“We’re in a state of outbreak that would warrant more stringent health and safety protocols in our public schools,” Moore said.

COVID-19 cases spike this week to 100 active cases

Over the weekend, Cascade County added 103 cases and another 94 on Tuesday. The current total in the county is 10,357 with 559 active cases, though the number of active cases may not be fully accurate as the Cascade County City-County Health Department has said it’s prioritizing new case investigation over closing out recovered cases.

On July 23, there were 100 active cases in the county.

The district is not offering a remote learning option this year. The homebound option continues to exist for students with medical conditions that prevent them from attending school.

Moore told The Electric that students who are quarantined or isolated would operate as if they were out sick with takehome packets and support from teachers. If the absence became extended, Moore said those students could be transitioned to the homebound option.

As of Aug. 16, there had been 62,050 vaccine doses administered and 30,925 people, or 45 percent of the eligible population, were fully immunized, meaning two weeks have elapsed since their final dose of the vaccine, according to state data.

According to state data, as of July 30, which was the most recent update, 48 percent of eligible residents in Cascade County had at least one dose of the vaccine. Among those 12-17 years old, 24 percent had at least one dose.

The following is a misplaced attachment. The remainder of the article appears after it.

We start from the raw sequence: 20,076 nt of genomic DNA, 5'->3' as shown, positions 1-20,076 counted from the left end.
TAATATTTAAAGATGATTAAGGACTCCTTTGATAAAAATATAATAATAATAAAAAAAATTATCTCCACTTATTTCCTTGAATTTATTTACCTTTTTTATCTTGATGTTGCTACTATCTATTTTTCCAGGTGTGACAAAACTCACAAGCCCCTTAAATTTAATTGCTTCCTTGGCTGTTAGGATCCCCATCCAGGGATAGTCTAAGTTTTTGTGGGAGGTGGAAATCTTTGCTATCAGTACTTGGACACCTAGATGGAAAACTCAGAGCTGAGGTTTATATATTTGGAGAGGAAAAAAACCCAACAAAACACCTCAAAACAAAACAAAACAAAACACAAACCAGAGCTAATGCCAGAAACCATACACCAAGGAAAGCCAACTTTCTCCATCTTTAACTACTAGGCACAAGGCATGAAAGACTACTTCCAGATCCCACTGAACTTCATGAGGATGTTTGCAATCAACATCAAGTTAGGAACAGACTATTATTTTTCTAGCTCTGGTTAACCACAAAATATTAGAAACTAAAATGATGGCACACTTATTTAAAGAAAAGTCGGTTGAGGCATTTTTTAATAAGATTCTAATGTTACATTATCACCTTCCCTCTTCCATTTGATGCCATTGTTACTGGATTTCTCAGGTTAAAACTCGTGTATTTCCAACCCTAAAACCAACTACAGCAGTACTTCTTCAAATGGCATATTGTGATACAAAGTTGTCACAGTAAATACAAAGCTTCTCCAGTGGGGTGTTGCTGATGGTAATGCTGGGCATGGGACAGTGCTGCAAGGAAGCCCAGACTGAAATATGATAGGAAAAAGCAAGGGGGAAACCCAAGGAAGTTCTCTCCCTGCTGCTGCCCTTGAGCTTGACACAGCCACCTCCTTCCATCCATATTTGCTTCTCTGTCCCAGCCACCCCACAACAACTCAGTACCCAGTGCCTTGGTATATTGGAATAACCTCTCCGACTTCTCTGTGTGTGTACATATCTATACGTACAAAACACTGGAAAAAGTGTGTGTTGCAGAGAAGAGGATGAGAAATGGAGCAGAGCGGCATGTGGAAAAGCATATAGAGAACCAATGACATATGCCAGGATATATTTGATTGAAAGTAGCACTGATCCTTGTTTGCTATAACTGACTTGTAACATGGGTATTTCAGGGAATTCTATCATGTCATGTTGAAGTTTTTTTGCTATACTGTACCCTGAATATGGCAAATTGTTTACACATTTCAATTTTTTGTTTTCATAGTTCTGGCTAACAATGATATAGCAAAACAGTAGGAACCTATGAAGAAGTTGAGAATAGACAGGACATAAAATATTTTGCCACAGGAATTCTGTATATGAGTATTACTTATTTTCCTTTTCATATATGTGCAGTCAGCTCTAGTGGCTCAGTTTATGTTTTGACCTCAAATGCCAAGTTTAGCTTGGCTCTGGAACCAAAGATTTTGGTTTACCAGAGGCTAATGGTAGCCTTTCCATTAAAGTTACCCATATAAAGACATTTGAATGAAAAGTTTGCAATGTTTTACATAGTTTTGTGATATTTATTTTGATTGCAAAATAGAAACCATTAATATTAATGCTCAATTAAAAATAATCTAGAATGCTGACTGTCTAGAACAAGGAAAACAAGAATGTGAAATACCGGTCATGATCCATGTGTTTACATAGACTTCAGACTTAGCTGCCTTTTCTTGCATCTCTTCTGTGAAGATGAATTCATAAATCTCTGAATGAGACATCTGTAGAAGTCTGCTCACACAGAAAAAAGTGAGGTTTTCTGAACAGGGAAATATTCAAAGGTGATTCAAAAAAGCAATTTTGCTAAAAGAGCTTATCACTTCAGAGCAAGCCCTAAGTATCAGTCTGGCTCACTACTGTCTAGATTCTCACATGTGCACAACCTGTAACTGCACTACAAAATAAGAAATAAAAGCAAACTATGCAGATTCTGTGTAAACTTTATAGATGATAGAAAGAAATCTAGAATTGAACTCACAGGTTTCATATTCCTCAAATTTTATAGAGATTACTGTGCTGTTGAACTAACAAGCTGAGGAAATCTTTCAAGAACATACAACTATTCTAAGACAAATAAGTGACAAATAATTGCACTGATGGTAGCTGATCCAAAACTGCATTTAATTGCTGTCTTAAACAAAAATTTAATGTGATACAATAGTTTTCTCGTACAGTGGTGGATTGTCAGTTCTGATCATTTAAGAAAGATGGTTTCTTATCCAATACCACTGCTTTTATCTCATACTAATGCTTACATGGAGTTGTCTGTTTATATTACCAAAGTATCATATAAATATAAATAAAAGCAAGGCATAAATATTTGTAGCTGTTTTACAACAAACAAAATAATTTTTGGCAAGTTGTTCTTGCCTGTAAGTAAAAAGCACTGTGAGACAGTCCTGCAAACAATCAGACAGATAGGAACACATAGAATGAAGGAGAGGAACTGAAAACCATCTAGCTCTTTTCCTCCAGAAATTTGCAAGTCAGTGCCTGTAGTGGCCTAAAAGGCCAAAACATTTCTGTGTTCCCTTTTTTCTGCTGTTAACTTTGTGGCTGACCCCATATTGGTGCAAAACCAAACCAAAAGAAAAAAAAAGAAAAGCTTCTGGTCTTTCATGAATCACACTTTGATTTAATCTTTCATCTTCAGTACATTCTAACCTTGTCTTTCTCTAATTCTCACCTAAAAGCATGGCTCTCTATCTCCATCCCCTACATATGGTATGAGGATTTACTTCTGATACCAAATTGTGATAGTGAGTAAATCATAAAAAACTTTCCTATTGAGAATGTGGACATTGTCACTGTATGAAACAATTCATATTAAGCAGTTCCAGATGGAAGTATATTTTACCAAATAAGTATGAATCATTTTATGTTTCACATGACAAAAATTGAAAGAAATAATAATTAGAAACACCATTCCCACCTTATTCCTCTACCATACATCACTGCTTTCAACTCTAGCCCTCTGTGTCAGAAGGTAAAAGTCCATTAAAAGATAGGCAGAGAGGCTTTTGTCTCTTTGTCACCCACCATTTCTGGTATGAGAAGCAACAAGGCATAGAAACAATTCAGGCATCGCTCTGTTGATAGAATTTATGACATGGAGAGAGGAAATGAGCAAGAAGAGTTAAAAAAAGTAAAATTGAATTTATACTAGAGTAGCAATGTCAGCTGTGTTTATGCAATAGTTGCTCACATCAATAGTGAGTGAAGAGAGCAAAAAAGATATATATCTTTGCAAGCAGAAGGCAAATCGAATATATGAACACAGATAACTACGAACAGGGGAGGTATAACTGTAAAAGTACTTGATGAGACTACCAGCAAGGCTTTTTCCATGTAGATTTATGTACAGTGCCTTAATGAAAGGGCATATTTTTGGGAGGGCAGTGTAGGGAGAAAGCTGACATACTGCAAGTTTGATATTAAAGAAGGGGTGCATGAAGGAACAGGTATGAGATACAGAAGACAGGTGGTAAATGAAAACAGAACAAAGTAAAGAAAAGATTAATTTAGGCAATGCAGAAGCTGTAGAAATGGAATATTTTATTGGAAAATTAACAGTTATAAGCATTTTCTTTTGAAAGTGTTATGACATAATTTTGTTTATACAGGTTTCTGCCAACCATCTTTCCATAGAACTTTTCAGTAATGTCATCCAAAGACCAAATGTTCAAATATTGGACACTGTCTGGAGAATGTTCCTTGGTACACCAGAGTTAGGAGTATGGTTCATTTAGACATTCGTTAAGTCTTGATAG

The last reported positivity rate for Cascade County was 13 percent, calculated from July 28-Aug. 10, according to CCHD.

“Once the positivity rate exceeds 10 percent, nursing homes that receive funding from the Centers for Medicare and Medicaid Services are required to test all staff and residents twice per week,” according to CCHD.

The average case rate over the past seven days (Aug. 11-17) was 56 per 100k.

Of the 94 cases reported by the state today, 23 of those were people under the age of 20, according to CCHD.

As of Aug. 11, the case rate in Cascade County was 39.86 per 100,000.

On Aug. 4, the rate was 20.7 per 100,000.

Benefis asking community to vaccinate, wear masks as hospitalization numbers rise

The peak of local cases was November 2020 and the case rate was 83 per 100,000.

On July 14, the case rate was 7 per 100,000.

Last week, Missoula County Public Schools voted to adopt a mask mandate for the first six weeks of the school year and then will revisit the issue.

Helena Public Schools also adopted a mask policy for the upcoming school year for Pre-K through eighth grade.

Billings Public Schools amended their policy to give the superintendent discretion on whether masks are required.

Bozeman’s superintendent is making a similar recommendation to Moore’s and that district will finalize the decision during it’s Aug. 23 meeting.

As of Aug. 16, according to state data, Benefis Health System had 25 COVID and 209 non-COVID patients, leaving six beds available and is now considered at capacity.

Two COVID and 17 non-COVID patients are in the ICU, leaving two beds available, according to the state data.

Great Falls Clinic has three COVID and 18 non-COVID patients, leaving 15 beds available.